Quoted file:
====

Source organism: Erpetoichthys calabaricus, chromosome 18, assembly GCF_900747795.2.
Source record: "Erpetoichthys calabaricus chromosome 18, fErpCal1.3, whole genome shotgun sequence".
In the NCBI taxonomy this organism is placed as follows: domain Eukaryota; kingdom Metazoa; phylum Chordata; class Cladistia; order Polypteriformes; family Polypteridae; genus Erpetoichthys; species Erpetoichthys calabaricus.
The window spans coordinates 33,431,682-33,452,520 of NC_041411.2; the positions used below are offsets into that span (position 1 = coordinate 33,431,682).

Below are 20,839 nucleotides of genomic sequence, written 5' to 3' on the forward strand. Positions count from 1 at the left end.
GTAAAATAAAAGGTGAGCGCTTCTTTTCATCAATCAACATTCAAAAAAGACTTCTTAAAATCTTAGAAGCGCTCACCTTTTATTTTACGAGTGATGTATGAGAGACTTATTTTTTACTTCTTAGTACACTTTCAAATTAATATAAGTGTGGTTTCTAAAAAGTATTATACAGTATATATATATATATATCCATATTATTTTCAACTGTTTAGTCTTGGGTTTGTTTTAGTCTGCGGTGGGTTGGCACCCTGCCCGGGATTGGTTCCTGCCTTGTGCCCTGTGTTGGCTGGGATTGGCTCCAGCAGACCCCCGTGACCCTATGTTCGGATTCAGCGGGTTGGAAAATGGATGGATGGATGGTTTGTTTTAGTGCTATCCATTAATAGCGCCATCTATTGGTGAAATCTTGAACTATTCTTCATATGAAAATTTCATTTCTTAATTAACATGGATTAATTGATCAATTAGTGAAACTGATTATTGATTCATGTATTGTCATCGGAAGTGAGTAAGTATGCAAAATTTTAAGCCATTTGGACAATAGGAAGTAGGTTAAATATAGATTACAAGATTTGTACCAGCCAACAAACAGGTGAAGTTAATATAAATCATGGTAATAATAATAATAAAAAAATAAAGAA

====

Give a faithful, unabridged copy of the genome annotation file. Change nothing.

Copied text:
Source organism: Erpetoichthys calabaricus, chromosome 18, assembly GCF_900747795.2.
Source record: "Erpetoichthys calabaricus chromosome 18, fErpCal1.3, whole genome shotgun sequence".
In the NCBI taxonomy this organism is placed as follows: domain Eukaryota; kingdom Metazoa; phylum Chordata; class Cladistia; order Polypteriformes; family Polypteridae; genus Erpetoichthys; species Erpetoichthys calabaricus.
The window spans coordinates 33,431,682-33,452,520 of NC_041411.2; the positions used below are offsets into that span (position 1 = coordinate 33,431,682).

Below are 20,839 nucleotides of genomic sequence, written 5' to 3' on the forward strand. Positions count from 1 at the left end.
GTAAAATAAAAGGTGAGCGCTTCTTTTCATCAATCAACATTCAAAAAAGACTTCTTAAAATCTTAGAAGCGCTCACCTTTTATTTTACGAGTGATGTATGAGAGACTTATTTTTTACTTCTTAGTACACTTTCAAATTAATATAAGTGTGGTTTCTAAAAAGTATTATACAGTATATATATATATATATCCATATTATTTTCAACTGTTTAGTCTTGGGTTTGTTTTAGTCTGCGGTGGGTTGGCACCCTGCCCGGGATTGGTTCCTGCCTTGTGCCCTGTGTTGGCTGGGATTGGCTCCAGCAGACCCCCGTGACCCTATGTTCGGATTCAGCGGGTTGGAAAATGGATGGATGGATGGTTTGTTTTAGTGCTATCCATTAATAGCGCCATCTATTGGTGAAATCTTGAACTATTCTTCATATGAAAATTTCATTTCTTAATTAACATGGATTAATTGATCAATTAGTGAAACTGATTATTGATTCATGTATTGTCATCGGAAGTGAGTAAGTATGCAAAATTTTAAGCCATTTGGACAATAGGAAGTAGGTTAAATATAGATTACAAGATTTGTACCAGCCAACAAACAGGTGAAGTTAATATAAATCATGGTAATAATAATAATAAAAAAATAAAGAA